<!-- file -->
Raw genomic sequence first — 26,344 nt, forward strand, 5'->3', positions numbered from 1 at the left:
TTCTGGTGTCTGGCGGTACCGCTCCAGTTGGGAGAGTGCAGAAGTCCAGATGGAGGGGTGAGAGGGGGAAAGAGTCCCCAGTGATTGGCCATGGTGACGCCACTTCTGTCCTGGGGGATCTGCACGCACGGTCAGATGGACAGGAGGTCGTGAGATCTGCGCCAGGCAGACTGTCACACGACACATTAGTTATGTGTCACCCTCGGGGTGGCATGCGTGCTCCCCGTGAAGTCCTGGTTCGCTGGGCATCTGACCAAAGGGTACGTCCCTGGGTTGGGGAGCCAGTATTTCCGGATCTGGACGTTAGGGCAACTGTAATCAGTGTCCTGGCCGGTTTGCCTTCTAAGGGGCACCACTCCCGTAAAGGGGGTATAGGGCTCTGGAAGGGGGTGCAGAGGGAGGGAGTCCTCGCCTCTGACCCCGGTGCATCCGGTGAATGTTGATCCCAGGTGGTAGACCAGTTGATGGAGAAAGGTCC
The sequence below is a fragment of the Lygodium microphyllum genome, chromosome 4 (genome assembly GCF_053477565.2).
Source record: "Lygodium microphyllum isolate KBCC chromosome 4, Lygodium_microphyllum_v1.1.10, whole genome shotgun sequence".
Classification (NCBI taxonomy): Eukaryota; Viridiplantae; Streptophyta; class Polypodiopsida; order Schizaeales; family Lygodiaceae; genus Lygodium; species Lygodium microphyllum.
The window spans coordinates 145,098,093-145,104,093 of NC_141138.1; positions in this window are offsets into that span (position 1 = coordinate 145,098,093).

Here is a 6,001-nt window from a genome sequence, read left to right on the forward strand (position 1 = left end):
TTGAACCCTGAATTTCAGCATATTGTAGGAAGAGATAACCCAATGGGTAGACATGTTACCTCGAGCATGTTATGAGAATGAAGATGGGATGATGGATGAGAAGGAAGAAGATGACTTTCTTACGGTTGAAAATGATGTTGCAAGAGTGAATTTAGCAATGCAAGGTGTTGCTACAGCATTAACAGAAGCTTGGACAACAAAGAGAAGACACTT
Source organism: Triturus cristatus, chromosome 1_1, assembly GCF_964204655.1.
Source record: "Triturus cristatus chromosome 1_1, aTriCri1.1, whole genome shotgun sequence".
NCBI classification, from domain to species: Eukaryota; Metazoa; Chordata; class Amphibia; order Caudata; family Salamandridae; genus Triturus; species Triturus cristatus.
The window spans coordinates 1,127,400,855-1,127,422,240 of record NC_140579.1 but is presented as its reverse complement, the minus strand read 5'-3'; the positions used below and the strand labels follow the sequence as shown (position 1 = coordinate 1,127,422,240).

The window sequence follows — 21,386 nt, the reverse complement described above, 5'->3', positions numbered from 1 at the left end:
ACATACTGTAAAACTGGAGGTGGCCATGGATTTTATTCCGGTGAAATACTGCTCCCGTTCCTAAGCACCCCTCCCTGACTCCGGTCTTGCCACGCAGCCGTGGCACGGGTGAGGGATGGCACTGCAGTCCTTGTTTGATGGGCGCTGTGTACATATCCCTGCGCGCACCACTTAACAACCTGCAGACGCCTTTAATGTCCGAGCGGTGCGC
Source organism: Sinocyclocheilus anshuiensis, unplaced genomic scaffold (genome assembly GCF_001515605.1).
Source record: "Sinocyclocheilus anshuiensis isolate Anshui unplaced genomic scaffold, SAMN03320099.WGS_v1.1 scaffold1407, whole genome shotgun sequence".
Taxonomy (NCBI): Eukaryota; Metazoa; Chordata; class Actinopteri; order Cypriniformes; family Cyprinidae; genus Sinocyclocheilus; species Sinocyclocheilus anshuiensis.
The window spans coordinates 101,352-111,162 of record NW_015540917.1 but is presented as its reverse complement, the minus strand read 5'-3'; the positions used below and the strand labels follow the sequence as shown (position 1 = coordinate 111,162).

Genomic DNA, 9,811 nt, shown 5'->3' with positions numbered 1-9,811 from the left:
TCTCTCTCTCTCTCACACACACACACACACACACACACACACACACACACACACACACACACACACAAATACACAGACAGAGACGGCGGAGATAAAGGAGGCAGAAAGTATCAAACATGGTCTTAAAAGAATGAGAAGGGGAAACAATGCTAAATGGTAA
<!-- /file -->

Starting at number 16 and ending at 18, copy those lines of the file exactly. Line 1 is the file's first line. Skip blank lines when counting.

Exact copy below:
Source record: "Sinocyclocheilus anshuiensis isolate Anshui unplaced genomic scaffold, SAMN03320099.WGS_v1.1 scaffold1407, whole genome shotgun sequence".
Taxonomy (NCBI): Eukaryota; Metazoa; Chordata; class Actinopteri; order Cypriniformes; family Cyprinidae; genus Sinocyclocheilus; species Sinocyclocheilus anshuiensis.
The window spans coordinates 101,352-111,162 of record NW_015540917.1 but is presented as its reverse complement, the minus strand read 5'-3'; the positions used below and the strand labels follow the sequence as shown (position 1 = coordinate 111,162).